The Chancellor has delivered his Autumn Budget and so I wanted to share some of the announcements made, which will benefit people right here in Norwich North.
This is an important Budget which looks to the future while supporting businesses and families under pressure now. I know that people in Norwich will welcome additional funds for the NHS, support for small businesses and help for first time buyers. The Budget helps Britain be ready for Brexit, and I welcome it because it takes a balanced approach to the economy which will help bring more jobs and opportunities to Norwich.
I have set out some of the top measures below and aim to explain why they matter to us here in Norwich.
The Government will introduce a new discounted rail card for 26-30 year olds, helping to keep the cost of living down for around 4.5 million more young people.
The card will work on a similar basis to the one for 16-25 year olds, which has existed in one form or another since 1974.
The card will be available to travellers from spring 2018. It is good news for young people in Norwich, where as I know from my work leading the improvements to our regional rail service, rail sustains many jobs and improvements will bring thousands more jobs. This new discounted rail card will help more young people in Norwich to keep more of their hard-earned cash.
The Budget makes available over £15 billion of new financial support for house building over the next five years, bringing total support for housing to at least £44 billion over this period. Combined with existing policies, such as the Help to Buy Equity Loan Scheme, we will see more houses built and more first time buyers owning them.
The Government has abolished Stamp Duty altogether for all first time buyer purchases up to £300,000. The exemption will also be available to properties up to £500,000, but will stop thereafter. This means that young savers in Norwich who have aspirations of buying their first property will not need to save as much as they currently do to afford the associated costs with owning their first home. This is how the Conservatives, with a strong economy, can help young people to get on.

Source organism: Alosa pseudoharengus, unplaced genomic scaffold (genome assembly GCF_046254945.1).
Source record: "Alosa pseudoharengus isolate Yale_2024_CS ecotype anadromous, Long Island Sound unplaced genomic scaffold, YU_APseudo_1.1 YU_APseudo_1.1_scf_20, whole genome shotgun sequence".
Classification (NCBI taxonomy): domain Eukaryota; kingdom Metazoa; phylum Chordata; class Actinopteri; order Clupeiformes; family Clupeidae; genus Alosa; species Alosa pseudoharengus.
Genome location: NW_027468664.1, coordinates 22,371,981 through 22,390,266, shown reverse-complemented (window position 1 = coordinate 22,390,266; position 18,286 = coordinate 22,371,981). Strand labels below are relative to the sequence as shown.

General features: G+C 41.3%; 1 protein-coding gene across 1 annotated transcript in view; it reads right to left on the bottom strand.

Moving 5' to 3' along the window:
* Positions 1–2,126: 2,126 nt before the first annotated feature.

It cannot be right that there are young people in this country looking to buy their first home and we have empty properties scattered around that are otherwise dormant. So, the Chancellor announced that he will be giving local authorities the power to levy a 100% council tax premium on properties that have been left vacant.
The Conservative Government has taken unprecedented action to tackle tax avoidance and evasion including: securing almost £160 billion of tax revenues since 2010, introducing over 100 measures, and making the UK’s tax gap fall to a record low of 6 per cent. Indeed, we've done more than the last Labour government ever did. However, there is more to do. The Chancellor announced that a position paper will be published on the tax challenge posed by the digital economy.
Certain multinational digital companies are able to avoid paying tax by relocating their royalties to jurisdictions where they are not taxed. This is clearly unacceptable and so the Government will apply income tax to royalties relating to UK sales. That means we can use the funds recovered to fund our public services in and around Norwich.
The city’s thriving tech sector received a boost in the Budget with the Chancellor’s announcement of an increase in the National Productivity investment fund to £30 billion, investing in emerging technologies like AI and driverless cars.
Other small businesses are being supported with a further £2.3 billion package on business rates. The Chancellor listened to representations by the CBI and Chambers of Commerce. So, the Government is going to go further in its backing of small business owners in Norwich by backing the Business Rates switch from RPI to CPI in April 2018. These measures will provide local businesses with the support they deserve by saving them approximately 1% on their rates.
Local small firms in Norwich are the lifeblood of the city and support thousands of jobs. The Conservatives back them.
Following the recommendations of the Low Pay Commission, the Conservative Government will increase the National Living Wage by 4.4% to £7.83 per hour. The LPC estimate this will benefit over 2 million workers. In total, earnings for a full-time worker on the NMW will have increased by over £2,000 a year since the introduction of the NLW in April 2016.